I’m not sure about you--well, actually, I have heard this from some of you--but time is imminently strange right now.
The pandemic has made me uncertain about time. Did that event happen last April, August, or was it in the fall or winter? The past year is blurry in its memories and chronology. The pandemic lock down and the lack of rituals that mark time has dislocated us and made it hard to remember if it’s Friday or September or May.
Further, I am looking back over 40 years of campus Chaplaincy, making meaning of that history and experience, remembering it vividly and fondly. Doing so makes me both tired and exhilarated, quickening my breath, and reminding me of painful episodes and joyous connections. I am retiring in one month. What will become of me in the future, how will I spend my days? How will I be useful? What will happen to what I leave behind here?
April is the season in which we plan to say goodbye to graduating students and retiring colleagues. My staff and I are also attempting to both close out the year and to plan for a fall we cannot yet imagine, for events and students who urgently desire a sense of “normalcy” that we fear will be premature and unsatisfying.
What is next for any of us? What is in the future?
Over the weekend, a friend asked me a question I often ask others “where has God been in this time?" Has God been here with us in our confusion and dislocation? The Holy One, Great Spirit, Wind of Life does not live in linear time, but the Creator’s face is toward every moment now, neither past nor future, but eternal.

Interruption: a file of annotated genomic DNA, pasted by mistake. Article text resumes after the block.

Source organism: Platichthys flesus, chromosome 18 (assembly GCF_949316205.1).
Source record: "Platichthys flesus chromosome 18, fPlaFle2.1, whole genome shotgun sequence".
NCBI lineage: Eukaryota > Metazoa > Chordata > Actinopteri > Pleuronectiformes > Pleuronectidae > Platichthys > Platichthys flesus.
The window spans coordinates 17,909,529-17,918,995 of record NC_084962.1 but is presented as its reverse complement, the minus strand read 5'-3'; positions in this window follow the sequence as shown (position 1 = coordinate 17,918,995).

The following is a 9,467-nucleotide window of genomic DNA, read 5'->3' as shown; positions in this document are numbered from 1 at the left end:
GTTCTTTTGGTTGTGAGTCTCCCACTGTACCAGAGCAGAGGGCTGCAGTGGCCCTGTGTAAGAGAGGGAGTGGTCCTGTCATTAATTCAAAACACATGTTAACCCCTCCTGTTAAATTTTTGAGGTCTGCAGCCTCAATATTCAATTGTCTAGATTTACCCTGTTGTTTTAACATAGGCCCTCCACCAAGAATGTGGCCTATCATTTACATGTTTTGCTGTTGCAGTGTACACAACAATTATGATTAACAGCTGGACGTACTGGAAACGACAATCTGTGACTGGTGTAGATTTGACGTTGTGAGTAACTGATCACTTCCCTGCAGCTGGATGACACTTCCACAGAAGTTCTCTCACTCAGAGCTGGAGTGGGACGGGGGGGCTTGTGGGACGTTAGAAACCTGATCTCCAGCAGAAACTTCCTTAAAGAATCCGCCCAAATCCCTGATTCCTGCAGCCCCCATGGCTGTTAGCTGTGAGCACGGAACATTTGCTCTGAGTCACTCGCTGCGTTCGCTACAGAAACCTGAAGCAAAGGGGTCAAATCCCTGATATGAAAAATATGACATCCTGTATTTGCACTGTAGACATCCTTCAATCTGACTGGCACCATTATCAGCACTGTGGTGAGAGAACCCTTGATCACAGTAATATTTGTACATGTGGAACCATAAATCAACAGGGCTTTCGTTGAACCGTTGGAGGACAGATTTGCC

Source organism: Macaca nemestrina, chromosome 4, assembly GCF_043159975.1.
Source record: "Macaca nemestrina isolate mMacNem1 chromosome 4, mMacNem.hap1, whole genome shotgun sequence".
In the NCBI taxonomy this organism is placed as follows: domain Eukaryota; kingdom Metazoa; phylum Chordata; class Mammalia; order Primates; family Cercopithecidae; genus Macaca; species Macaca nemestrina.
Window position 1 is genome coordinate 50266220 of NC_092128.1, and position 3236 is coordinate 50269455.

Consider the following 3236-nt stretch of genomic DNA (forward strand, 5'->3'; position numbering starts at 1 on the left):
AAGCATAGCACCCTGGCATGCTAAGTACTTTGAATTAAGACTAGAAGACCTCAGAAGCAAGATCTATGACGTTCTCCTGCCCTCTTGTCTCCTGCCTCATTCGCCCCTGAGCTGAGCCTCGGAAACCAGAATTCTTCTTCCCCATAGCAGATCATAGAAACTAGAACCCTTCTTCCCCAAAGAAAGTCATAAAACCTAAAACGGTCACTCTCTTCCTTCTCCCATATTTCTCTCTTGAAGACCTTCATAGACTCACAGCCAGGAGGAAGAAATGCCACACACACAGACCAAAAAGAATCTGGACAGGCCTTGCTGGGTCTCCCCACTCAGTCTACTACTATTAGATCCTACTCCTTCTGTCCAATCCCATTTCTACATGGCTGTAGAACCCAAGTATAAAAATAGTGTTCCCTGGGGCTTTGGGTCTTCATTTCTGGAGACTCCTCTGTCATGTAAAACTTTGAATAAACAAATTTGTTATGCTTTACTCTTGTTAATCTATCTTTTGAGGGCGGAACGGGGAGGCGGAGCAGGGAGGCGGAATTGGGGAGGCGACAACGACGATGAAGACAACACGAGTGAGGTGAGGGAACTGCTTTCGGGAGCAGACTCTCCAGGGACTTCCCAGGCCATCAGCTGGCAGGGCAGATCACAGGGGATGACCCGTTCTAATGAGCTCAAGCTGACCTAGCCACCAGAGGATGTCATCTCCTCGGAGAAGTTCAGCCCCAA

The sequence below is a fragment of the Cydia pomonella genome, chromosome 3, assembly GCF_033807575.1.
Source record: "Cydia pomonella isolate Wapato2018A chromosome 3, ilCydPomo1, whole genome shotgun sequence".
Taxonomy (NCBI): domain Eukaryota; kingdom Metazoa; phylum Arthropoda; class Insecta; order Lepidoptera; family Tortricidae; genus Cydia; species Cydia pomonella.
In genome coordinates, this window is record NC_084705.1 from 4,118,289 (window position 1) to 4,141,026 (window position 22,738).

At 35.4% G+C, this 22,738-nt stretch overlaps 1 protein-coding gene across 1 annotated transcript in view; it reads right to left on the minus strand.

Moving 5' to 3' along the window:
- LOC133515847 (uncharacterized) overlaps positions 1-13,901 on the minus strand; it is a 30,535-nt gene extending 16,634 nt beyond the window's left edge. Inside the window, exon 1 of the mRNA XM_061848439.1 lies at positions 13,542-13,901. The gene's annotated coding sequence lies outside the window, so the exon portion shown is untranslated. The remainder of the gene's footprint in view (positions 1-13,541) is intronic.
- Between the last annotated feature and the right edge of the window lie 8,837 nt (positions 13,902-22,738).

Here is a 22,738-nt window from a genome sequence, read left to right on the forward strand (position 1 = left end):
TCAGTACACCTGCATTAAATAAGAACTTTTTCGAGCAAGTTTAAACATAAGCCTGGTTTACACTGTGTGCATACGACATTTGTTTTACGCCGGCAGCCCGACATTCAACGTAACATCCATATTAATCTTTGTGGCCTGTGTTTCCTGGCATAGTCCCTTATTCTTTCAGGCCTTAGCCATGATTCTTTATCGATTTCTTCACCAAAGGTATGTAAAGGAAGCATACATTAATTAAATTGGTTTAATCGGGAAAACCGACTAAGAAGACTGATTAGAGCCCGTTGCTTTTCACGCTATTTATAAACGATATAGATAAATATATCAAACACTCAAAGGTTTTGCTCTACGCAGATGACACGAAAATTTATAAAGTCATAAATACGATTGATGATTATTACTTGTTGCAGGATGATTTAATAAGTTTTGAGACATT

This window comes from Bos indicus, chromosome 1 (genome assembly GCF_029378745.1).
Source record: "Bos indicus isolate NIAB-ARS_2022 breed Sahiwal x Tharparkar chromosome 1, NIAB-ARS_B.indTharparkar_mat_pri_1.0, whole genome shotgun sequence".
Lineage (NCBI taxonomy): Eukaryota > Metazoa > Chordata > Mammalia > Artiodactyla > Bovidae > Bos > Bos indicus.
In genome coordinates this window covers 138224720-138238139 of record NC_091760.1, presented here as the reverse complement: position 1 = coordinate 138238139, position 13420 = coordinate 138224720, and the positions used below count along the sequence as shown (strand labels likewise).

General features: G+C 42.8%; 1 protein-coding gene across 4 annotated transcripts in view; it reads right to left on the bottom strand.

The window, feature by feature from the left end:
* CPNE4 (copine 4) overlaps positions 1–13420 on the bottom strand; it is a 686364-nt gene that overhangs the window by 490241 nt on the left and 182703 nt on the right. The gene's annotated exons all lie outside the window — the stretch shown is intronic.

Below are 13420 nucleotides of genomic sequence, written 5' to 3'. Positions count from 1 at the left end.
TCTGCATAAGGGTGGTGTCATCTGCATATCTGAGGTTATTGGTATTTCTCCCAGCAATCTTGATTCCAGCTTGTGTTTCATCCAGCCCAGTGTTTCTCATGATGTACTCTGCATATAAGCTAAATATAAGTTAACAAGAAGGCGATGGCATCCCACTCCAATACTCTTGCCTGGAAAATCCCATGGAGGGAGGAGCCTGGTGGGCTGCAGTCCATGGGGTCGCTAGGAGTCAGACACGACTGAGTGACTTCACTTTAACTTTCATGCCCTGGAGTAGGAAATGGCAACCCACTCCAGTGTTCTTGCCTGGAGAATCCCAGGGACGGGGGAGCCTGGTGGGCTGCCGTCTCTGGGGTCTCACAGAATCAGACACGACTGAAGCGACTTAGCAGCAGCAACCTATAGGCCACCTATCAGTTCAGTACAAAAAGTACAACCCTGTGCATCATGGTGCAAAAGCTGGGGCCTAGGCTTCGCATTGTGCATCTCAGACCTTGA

You and I worry about the future because it is before us, unexperienced and untested, because it represents change. But God lives eternally in the now that is somehow unchanged. In some weird way, that settles me. No time will come when God has not been there. No change occurs without the eternal presence. Whenever I am, I am not alone; the eternal time encompassing past and future too is there too, always there.
And if your brain needs something more interesting to riddle than how many students can fit, distanced, in any given room, or how many angels dance on the head of a pin, then this eternal time may suffice for your meditative koan.
If you want to be where the eternal holy is, then choose the now. It’s hard--I am convinced, harder these days than at any other time. But so necessary, full enough, and beckoning our hearts to rest. Now, now, only now.
The Rev. Dr. Jan Fuller is University Chaplain and Dean of Multifaith Engagement. She can be reached at firstname.lastname@example.org